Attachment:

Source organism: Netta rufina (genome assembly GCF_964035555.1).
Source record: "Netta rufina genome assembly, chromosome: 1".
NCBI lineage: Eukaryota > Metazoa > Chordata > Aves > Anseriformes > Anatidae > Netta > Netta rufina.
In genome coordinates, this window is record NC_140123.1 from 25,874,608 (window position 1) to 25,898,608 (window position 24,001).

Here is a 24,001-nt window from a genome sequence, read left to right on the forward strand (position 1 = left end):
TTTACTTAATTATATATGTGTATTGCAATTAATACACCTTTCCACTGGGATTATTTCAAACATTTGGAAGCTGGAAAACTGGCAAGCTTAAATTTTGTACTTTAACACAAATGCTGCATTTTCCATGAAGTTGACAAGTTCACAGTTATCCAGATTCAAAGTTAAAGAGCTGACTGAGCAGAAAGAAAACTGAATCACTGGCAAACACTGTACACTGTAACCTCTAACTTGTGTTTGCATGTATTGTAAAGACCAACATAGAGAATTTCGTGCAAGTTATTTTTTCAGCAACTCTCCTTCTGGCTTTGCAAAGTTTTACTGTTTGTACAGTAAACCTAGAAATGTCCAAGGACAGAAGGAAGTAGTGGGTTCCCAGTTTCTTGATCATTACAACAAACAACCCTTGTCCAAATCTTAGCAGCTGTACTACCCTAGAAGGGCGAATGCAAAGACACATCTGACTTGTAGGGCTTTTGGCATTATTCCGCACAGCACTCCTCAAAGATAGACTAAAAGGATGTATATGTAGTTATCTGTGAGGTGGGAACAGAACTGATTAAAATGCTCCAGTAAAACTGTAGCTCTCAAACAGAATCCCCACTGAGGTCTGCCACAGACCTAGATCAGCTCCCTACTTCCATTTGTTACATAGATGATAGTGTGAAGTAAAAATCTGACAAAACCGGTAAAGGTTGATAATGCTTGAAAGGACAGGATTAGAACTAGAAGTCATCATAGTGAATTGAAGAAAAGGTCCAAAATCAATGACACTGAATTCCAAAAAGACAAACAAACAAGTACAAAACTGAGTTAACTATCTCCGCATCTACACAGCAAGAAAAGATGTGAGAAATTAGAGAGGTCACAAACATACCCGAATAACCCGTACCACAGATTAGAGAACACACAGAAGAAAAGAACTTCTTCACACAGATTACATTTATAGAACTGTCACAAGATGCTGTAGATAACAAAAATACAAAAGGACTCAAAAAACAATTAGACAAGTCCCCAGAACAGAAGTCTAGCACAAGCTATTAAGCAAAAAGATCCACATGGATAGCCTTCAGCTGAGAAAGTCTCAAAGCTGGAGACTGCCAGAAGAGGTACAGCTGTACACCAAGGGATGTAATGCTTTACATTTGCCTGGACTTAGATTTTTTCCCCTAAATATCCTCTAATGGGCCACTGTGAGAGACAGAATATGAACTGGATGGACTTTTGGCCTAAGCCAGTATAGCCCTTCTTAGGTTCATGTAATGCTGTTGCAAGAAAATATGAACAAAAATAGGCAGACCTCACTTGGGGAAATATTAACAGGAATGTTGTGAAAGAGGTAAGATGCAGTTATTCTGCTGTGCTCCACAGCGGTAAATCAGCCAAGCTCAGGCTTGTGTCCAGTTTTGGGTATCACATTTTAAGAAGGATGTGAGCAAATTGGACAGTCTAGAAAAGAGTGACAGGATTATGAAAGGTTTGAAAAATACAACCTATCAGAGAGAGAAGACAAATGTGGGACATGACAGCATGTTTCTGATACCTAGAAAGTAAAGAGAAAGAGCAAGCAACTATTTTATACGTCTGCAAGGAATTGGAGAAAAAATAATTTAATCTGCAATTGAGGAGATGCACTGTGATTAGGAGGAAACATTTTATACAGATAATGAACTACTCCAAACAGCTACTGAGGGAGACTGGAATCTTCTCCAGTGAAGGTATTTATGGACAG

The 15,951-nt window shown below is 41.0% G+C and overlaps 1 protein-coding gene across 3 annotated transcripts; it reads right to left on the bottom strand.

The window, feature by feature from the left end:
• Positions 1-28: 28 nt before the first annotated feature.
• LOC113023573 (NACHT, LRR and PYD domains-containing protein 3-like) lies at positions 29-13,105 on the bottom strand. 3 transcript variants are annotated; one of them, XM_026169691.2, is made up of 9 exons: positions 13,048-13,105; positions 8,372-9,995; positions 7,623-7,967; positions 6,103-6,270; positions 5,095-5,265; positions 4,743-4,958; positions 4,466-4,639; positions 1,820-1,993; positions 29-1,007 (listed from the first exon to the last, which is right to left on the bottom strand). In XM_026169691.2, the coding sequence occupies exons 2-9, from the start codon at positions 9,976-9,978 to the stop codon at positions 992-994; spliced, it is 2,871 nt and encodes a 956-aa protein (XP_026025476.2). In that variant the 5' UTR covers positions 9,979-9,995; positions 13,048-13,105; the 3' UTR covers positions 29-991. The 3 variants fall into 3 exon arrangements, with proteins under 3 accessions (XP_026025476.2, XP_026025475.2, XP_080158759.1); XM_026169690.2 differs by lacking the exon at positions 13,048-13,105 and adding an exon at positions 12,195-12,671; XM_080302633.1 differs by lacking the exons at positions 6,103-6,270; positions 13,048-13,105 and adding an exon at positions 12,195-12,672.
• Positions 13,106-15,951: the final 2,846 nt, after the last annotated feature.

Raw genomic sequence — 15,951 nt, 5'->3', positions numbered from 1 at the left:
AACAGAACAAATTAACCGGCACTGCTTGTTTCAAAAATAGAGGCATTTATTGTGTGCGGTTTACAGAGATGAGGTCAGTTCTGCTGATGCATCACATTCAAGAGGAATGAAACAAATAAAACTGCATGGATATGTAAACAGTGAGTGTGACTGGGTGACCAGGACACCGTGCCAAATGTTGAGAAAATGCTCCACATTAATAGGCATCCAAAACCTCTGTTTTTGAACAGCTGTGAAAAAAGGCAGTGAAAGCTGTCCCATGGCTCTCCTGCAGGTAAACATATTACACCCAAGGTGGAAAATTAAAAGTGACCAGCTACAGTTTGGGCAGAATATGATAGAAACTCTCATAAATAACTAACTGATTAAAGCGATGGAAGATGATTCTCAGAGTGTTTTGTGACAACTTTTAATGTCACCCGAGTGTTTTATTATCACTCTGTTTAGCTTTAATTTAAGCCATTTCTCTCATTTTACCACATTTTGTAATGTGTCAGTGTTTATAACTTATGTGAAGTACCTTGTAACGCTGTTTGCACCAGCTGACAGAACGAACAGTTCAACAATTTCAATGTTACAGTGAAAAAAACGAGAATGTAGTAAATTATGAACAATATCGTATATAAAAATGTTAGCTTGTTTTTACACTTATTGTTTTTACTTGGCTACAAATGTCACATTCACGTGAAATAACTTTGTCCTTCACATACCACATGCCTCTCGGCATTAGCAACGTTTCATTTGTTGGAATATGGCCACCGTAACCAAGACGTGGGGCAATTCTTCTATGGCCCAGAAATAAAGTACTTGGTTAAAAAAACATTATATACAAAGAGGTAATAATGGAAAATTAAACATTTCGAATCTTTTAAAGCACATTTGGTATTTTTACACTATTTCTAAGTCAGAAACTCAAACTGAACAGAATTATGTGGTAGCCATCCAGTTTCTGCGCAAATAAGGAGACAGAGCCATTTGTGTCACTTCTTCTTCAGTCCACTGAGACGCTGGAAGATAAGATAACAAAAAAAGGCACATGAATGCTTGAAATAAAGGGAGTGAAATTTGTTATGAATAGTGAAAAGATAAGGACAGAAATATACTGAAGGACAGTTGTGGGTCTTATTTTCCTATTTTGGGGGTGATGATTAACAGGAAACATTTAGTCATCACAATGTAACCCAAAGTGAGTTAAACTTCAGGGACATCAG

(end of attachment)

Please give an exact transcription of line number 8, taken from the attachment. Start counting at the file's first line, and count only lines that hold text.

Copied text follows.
The window, feature by feature from the left end: